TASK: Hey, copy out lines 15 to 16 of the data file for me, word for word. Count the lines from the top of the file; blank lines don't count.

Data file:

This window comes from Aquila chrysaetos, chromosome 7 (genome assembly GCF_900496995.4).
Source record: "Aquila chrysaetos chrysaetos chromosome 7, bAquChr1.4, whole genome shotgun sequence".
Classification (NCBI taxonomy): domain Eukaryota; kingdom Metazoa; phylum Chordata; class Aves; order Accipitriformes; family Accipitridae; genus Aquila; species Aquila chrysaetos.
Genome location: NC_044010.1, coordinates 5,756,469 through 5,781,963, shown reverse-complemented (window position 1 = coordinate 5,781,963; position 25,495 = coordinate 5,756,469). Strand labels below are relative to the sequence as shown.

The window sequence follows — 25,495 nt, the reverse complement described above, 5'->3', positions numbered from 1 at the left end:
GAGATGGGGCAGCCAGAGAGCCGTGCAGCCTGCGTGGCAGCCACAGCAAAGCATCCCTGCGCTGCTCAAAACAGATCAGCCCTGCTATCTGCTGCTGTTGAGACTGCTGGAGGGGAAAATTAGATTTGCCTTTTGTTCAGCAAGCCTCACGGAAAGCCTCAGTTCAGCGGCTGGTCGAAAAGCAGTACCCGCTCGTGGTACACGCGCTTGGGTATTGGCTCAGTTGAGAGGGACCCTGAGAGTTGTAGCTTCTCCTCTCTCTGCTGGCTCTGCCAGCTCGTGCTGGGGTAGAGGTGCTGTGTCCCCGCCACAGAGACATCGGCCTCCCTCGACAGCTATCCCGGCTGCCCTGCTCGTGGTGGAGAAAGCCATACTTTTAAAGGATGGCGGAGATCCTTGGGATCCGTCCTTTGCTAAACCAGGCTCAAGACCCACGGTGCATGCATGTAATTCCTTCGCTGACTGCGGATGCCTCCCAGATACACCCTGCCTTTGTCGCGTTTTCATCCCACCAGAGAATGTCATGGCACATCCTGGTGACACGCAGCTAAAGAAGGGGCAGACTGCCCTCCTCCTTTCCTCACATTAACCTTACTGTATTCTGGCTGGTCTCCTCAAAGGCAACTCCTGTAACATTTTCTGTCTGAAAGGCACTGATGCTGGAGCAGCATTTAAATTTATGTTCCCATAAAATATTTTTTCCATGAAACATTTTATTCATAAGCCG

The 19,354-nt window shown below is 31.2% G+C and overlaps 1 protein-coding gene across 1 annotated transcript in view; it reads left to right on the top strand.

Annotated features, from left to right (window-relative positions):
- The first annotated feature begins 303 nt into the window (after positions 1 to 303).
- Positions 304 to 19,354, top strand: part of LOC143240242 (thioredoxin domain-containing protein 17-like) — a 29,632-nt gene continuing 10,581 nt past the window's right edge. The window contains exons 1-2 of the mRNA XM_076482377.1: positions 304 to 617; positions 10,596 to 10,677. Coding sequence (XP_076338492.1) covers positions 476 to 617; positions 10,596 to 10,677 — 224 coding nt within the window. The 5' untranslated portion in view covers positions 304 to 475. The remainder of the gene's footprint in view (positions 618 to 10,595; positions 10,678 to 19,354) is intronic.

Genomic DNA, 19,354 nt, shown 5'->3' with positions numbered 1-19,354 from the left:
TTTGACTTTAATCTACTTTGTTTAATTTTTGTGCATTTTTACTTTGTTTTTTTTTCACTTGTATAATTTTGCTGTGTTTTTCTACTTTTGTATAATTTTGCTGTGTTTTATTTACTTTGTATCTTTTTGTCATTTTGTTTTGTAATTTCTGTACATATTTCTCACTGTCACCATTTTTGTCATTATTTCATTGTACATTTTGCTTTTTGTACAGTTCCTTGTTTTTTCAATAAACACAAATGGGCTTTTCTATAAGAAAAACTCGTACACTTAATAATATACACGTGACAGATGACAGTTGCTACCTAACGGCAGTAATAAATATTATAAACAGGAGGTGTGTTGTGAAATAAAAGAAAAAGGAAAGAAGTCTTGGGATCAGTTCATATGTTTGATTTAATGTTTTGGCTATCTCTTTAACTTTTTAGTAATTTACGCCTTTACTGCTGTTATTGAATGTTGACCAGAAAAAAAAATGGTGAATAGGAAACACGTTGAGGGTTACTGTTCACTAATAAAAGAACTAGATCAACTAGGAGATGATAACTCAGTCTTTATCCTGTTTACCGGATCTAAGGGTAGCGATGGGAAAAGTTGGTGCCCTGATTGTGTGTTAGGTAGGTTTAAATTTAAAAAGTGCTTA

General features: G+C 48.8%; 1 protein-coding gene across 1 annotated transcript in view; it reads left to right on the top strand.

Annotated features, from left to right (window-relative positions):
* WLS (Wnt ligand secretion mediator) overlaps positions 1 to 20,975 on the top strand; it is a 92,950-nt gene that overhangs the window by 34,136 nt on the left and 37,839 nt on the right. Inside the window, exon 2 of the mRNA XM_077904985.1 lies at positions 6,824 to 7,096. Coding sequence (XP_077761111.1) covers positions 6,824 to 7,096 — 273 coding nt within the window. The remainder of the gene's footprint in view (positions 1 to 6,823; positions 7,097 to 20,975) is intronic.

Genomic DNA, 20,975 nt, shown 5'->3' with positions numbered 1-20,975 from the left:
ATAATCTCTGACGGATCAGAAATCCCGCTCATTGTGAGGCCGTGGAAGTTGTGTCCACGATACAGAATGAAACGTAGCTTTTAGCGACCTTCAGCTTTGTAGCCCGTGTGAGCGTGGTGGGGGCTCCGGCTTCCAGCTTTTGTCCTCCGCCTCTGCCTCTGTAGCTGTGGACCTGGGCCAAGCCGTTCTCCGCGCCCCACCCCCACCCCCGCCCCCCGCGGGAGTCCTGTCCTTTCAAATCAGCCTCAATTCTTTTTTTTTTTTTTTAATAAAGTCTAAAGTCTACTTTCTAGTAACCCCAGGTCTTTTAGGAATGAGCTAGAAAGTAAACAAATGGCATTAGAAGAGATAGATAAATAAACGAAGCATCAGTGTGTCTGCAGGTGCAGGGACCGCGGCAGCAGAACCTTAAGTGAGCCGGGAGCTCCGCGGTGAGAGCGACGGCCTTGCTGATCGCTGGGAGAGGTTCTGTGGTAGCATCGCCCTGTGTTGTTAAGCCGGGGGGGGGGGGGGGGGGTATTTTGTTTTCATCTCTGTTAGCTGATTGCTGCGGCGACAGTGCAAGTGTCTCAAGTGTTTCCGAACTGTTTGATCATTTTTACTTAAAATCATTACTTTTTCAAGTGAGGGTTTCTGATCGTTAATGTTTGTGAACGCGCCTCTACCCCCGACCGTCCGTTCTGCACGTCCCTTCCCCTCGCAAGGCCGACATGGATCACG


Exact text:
* WLS (Wnt ligand secretion mediator) overlaps positions 1 to 20,975 on the top strand; it is a 92,950-nt gene that overhangs the window by 34,136 nt on the left and 37,839 nt on the right. Inside the window, exon 2 of the mRNA XM_077904985.1 lies at positions 6,824 to 7,096. Coding sequence (XP_077761111.1) covers positions 6,824 to 7,096 — 273 coding nt within the window. The remainder of the gene's footprint in view (positions 1 to 6,823; positions 7,097 to 20,975) is intronic.

Genomic DNA, 20,975 nt, shown 5'->3' with positions numbered 1-20,975 from the left: